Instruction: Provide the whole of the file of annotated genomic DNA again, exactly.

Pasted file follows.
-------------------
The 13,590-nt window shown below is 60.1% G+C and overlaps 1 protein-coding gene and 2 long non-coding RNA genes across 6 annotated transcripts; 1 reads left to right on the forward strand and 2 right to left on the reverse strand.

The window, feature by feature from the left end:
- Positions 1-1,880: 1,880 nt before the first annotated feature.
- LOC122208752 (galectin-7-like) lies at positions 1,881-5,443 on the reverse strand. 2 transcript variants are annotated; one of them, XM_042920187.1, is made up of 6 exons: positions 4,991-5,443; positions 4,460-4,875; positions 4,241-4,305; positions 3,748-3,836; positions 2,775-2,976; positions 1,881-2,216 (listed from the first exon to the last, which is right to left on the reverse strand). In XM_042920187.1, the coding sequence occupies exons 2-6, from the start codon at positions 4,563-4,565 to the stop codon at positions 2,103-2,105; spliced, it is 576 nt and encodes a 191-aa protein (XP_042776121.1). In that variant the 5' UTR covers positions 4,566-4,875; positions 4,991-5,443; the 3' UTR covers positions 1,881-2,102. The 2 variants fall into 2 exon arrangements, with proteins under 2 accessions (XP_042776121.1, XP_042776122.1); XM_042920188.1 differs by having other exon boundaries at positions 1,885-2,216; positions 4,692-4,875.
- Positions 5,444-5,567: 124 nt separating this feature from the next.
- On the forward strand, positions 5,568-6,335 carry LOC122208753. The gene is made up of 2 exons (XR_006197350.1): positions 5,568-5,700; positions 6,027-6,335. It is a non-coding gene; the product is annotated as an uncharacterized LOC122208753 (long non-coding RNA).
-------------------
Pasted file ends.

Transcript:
The 13,590-nt window shown below is 60.1% G+C and overlaps 1 protein-coding gene and 2 long non-coding RNA genes across 6 annotated transcripts; 1 reads left to right on the forward strand and 2 right to left on the reverse strand.

The window, feature by feature from the left end:
- Positions 1-1,880: 1,880 nt before the first annotated feature.
- LOC122208752 (galectin-7-like) lies at positions 1,881-5,443 on the reverse strand. 2 transcript variants are annotated; one of them, XM_042920187.1, is made up of 6 exons: positions 4,991-5,443; positions 4,460-4,875; positions 4,241-4,305; positions 3,748-3,836; positions 2,775-2,976; positions 1,881-2,216 (listed from the first exon to the last, which is right to left on the reverse strand). In XM_042920187.1, the coding sequence occupies exons 2-6, from the start codon at positions 4,563-4,565 to the stop codon at positions 2,103-2,105; spliced, it is 576 nt and encodes a 191-aa protein (XP_042776121.1). In that variant the 5' UTR covers positions 4,566-4,875; positions 4,991-5,443; the 3' UTR covers positions 1,881-2,102. The 2 variants fall into 2 exon arrangements, with proteins under 2 accessions (XP_042776121.1, XP_042776122.1); XM_042920188.1 differs by having other exon boundaries at positions 1,885-2,216; positions 4,692-4,875.
- Positions 5,444-5,567: 124 nt separating this feature from the next.
- On the forward strand, positions 5,568-6,335 carry LOC122208753. The gene is made up of 2 exons (XR_006197350.1): positions 5,568-5,700; positions 6,027-6,335. It is a non-coding gene; the product is annotated as an uncharacterized LOC122208753 (long non-coding RNA).